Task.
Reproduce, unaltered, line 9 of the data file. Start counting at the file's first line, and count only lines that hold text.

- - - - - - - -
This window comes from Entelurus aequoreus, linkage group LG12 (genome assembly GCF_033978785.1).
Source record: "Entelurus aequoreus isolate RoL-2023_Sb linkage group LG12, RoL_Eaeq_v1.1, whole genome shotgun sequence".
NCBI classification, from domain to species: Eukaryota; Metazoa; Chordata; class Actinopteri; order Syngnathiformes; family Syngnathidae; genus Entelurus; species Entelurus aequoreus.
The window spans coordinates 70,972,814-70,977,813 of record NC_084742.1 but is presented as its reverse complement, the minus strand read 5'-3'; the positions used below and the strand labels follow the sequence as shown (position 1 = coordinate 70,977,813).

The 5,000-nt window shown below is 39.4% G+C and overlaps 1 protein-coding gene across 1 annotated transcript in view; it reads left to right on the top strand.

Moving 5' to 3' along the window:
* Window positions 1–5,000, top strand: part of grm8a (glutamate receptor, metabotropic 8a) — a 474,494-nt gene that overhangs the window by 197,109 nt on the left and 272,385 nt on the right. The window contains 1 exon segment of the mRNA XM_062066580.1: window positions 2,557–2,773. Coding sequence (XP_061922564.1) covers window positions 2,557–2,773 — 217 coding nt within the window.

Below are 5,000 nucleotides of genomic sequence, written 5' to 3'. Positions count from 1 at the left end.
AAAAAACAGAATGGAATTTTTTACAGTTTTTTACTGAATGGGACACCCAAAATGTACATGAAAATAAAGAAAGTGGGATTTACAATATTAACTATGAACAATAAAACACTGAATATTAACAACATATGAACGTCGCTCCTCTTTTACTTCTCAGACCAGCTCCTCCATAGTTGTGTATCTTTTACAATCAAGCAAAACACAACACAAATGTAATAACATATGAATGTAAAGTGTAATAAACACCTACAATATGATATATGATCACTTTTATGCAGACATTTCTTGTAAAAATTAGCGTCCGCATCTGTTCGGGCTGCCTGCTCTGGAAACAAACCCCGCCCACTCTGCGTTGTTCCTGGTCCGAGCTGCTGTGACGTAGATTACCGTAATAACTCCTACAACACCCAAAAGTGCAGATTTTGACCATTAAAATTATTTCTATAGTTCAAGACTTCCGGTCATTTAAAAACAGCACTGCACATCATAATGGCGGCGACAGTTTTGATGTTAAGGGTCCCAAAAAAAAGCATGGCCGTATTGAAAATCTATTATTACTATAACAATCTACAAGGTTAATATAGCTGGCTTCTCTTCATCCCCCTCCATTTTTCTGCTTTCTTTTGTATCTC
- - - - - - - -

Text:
AAAAAACAGAATGGAATTTTTTACAGTTTTTTACTGAATGGGACACCCAAAATGTACATGAAAATAAAGAAAGTGGGATTTACAATATTAACTATGAACAATAAAACACTGAATATTAACAACATATGAACGTCGCTCCTCTTTTACTTCTCAGACCAGCTCCTCCATAGTTGTGTATCTTTTACAATCAAGCAAAACACAACACAAATGTAATAACATATGAATGTAAAGTGTAATAAACACCTACAATATGATATATGATCACTTTTATGCAGACATTTCTTGTAAAAATTAGCGTCCGCATCTGTTCGGGCTGCCTGCTCTGGAAACAAACCCCGCCCACTCTGCGTTGTTCCTGGTCCGAGCTGCTGTGACGTAGATTACCGTAATAACTCCTACAACACCCAAAAGTGCAGATTTTGACCATTAAAATTATTTCTATAGTTCAAGACTTCCGGTCATTTAAAAACAGCACTGCACATCATAATGGCGGCGACAGTTTTGATGTTAAGGGTCCCAAAAAAAAGCATGGCCGTATTGAAAATCTATTATTACTATAACAATCTACAAGGTTAATATAGCTGGCTTCTCTTCATCCCCCTCCATTTTTCTGCTTTCTTTTGTATCTC